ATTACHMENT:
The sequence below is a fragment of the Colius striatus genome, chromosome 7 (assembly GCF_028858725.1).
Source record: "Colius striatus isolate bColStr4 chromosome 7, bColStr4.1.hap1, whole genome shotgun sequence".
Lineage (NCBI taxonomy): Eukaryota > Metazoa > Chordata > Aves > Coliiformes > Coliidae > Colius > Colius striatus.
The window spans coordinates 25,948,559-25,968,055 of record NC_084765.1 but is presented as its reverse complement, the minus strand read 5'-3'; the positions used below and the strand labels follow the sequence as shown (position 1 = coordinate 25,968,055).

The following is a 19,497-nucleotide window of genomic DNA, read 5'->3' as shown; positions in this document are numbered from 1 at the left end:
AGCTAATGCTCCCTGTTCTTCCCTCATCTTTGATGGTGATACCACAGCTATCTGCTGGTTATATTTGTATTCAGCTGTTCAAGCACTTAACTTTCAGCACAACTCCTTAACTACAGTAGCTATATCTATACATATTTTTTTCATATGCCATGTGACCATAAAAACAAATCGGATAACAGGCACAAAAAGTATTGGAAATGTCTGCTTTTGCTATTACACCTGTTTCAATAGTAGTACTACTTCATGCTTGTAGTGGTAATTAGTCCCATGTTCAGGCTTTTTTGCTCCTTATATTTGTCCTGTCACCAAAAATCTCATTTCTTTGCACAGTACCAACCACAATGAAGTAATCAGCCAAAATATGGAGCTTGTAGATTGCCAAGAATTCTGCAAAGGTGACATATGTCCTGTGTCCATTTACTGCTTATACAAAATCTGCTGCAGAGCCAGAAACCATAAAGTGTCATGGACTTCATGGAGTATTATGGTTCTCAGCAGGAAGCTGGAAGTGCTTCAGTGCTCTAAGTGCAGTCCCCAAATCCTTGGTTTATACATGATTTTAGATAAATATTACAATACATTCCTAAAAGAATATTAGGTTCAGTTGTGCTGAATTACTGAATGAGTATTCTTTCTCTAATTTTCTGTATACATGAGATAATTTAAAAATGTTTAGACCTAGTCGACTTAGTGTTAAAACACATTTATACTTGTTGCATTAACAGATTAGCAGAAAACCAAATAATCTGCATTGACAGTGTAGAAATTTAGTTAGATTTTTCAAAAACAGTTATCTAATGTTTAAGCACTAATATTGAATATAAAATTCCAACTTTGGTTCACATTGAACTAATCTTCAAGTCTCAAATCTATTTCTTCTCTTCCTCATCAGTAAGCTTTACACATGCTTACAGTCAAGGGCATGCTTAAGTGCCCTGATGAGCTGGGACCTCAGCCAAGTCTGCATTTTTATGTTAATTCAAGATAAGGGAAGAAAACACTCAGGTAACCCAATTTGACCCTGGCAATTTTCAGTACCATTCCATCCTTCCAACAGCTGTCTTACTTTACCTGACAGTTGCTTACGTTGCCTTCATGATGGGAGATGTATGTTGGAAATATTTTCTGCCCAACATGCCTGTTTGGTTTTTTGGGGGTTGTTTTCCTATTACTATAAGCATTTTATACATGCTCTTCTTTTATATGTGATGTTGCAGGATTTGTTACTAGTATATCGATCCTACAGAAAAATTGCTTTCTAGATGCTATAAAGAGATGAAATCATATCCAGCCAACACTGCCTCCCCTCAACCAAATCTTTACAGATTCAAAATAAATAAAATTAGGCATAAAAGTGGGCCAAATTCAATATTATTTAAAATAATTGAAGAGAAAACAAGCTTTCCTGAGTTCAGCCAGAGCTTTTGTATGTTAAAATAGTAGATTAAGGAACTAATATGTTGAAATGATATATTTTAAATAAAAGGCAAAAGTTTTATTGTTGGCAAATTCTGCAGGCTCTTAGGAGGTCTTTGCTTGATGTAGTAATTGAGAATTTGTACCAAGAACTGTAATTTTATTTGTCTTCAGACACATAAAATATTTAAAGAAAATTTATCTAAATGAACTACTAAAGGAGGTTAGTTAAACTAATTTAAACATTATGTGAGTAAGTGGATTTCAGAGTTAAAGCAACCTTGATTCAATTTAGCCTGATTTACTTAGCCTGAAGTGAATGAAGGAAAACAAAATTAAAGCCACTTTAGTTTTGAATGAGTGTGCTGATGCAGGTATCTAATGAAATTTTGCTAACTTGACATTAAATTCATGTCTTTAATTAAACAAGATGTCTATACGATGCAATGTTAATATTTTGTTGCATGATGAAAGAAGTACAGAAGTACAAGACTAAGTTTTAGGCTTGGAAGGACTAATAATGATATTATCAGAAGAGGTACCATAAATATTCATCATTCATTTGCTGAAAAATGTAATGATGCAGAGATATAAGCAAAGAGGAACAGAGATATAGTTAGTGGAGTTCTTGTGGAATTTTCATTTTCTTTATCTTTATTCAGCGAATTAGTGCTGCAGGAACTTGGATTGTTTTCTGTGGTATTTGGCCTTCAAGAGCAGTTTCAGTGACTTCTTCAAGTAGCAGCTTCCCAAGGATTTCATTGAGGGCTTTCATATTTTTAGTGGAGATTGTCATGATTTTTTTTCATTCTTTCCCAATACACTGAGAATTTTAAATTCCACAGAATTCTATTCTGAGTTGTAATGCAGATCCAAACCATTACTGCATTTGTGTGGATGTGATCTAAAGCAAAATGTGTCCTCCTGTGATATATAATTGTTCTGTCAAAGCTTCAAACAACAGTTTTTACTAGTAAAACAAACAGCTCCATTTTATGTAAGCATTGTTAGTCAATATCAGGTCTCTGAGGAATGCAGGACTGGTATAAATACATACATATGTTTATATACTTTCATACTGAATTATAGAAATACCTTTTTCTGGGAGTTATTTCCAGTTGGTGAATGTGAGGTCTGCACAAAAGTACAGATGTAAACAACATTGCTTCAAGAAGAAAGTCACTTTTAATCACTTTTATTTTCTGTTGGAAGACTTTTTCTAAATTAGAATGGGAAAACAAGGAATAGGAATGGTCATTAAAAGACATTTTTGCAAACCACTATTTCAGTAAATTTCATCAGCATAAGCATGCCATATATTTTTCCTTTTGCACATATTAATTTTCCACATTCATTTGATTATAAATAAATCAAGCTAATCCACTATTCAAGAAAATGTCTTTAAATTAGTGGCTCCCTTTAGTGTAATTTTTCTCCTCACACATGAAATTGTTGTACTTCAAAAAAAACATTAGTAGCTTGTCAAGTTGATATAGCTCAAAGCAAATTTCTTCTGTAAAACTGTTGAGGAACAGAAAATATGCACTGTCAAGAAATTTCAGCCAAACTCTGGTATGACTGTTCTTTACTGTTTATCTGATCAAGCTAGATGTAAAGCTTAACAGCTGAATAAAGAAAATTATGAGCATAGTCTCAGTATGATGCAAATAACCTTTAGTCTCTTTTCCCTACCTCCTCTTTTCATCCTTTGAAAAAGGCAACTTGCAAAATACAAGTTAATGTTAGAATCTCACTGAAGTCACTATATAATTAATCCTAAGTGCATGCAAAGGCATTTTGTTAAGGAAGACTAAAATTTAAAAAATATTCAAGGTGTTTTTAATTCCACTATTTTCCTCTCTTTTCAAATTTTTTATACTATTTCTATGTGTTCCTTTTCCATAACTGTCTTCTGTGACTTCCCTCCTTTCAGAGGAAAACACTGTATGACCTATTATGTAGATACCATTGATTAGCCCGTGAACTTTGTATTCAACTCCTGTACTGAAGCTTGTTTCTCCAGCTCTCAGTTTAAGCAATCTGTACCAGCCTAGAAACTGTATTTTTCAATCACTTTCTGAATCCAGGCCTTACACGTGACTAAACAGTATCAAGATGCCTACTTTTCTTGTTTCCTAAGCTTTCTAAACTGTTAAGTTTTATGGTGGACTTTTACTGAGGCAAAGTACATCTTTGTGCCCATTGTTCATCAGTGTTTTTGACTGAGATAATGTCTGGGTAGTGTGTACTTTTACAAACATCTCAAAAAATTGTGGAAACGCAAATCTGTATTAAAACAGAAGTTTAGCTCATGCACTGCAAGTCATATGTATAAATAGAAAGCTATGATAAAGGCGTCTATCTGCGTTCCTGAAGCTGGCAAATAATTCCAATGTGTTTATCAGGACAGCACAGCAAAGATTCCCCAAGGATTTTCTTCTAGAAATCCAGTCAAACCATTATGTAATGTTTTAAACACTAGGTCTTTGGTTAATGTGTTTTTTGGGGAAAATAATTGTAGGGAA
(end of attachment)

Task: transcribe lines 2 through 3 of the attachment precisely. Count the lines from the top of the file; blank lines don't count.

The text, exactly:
Source record: "Colius striatus isolate bColStr4 chromosome 7, bColStr4.1.hap1, whole genome shotgun sequence".
Lineage (NCBI taxonomy): Eukaryota > Metazoa > Chordata > Aves > Coliiformes > Coliidae > Colius > Colius striatus.